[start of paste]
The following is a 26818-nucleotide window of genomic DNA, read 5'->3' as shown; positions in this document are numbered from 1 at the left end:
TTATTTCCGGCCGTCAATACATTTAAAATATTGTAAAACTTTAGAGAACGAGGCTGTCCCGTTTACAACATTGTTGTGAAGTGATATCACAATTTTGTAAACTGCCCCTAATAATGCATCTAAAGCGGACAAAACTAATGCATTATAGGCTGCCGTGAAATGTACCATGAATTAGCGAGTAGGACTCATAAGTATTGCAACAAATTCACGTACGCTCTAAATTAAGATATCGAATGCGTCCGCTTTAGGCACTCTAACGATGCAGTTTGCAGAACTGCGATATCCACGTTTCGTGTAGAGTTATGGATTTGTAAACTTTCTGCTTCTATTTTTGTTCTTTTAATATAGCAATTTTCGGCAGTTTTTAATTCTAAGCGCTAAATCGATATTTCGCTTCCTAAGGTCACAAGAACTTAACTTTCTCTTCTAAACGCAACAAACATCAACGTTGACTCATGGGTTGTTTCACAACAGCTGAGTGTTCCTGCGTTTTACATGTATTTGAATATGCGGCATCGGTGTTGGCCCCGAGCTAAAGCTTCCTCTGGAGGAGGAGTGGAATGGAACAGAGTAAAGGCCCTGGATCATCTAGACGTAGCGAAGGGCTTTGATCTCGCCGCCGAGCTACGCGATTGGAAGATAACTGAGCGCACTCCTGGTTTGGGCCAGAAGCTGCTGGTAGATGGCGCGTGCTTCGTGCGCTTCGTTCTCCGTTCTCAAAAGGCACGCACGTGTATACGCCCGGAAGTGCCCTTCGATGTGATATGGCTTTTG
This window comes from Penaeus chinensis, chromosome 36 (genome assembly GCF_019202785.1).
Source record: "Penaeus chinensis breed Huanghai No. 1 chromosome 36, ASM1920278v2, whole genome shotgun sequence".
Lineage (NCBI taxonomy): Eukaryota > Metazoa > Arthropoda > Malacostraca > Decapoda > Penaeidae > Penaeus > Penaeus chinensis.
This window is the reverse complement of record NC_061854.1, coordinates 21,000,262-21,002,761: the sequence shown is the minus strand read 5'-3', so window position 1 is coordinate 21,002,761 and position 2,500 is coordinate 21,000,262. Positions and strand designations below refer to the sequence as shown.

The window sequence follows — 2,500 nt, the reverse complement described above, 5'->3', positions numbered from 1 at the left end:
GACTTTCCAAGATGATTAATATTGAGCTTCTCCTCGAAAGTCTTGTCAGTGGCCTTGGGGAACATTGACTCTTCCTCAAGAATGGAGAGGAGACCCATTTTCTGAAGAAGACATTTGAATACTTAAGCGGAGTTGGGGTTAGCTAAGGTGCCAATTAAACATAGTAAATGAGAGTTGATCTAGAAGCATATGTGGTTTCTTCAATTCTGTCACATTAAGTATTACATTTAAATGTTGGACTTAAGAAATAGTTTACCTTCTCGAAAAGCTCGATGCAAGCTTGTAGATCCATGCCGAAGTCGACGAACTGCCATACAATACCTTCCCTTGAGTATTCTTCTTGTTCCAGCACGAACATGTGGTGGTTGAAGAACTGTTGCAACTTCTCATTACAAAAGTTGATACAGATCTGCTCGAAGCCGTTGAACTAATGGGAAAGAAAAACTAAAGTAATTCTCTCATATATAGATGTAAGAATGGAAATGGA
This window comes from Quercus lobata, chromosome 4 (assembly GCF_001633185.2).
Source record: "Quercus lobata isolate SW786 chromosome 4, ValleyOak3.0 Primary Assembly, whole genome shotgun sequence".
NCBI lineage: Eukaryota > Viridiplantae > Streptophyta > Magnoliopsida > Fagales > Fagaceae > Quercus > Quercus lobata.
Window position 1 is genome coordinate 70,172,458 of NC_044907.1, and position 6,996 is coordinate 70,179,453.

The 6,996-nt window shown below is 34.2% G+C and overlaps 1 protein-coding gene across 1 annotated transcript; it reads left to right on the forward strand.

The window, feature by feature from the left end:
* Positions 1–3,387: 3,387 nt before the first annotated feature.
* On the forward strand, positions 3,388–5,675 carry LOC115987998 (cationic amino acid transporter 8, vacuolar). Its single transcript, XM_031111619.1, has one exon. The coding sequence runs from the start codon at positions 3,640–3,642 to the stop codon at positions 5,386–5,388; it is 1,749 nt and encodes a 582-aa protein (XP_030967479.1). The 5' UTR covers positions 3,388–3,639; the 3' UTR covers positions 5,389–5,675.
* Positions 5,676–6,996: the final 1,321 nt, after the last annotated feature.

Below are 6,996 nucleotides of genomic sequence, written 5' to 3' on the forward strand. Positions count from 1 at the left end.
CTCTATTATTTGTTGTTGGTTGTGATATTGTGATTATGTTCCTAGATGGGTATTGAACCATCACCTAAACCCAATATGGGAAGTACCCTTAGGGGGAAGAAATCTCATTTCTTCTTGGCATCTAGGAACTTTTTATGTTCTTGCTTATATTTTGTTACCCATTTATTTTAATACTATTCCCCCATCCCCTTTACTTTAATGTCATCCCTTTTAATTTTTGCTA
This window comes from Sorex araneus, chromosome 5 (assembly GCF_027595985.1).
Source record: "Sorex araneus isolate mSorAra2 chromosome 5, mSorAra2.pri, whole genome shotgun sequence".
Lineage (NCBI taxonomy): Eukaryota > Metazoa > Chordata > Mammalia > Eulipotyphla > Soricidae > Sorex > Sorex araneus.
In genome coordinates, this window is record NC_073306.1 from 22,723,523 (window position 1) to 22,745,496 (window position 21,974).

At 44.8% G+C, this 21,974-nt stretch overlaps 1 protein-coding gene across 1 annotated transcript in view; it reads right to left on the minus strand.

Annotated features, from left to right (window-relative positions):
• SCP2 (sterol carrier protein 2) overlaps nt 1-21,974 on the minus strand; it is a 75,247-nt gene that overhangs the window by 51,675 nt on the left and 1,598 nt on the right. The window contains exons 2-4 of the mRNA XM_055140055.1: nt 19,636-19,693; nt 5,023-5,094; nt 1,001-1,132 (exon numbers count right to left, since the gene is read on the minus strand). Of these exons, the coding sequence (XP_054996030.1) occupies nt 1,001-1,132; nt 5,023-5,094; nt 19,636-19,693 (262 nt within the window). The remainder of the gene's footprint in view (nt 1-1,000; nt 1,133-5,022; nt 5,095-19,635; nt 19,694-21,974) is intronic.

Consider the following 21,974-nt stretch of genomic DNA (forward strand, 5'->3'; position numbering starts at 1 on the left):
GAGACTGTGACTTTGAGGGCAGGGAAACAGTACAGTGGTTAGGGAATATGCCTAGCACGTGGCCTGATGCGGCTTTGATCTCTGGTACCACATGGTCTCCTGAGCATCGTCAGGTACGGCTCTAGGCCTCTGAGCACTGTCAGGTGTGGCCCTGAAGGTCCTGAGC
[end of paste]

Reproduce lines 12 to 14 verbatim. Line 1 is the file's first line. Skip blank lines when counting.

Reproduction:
Window position 1 is genome coordinate 70,172,458 of NC_044907.1, and position 6,996 is coordinate 70,179,453.

The 6,996-nt window shown below is 34.2% G+C and overlaps 1 protein-coding gene across 1 annotated transcript; it reads left to right on the forward strand.

The window, feature by feature from the left end: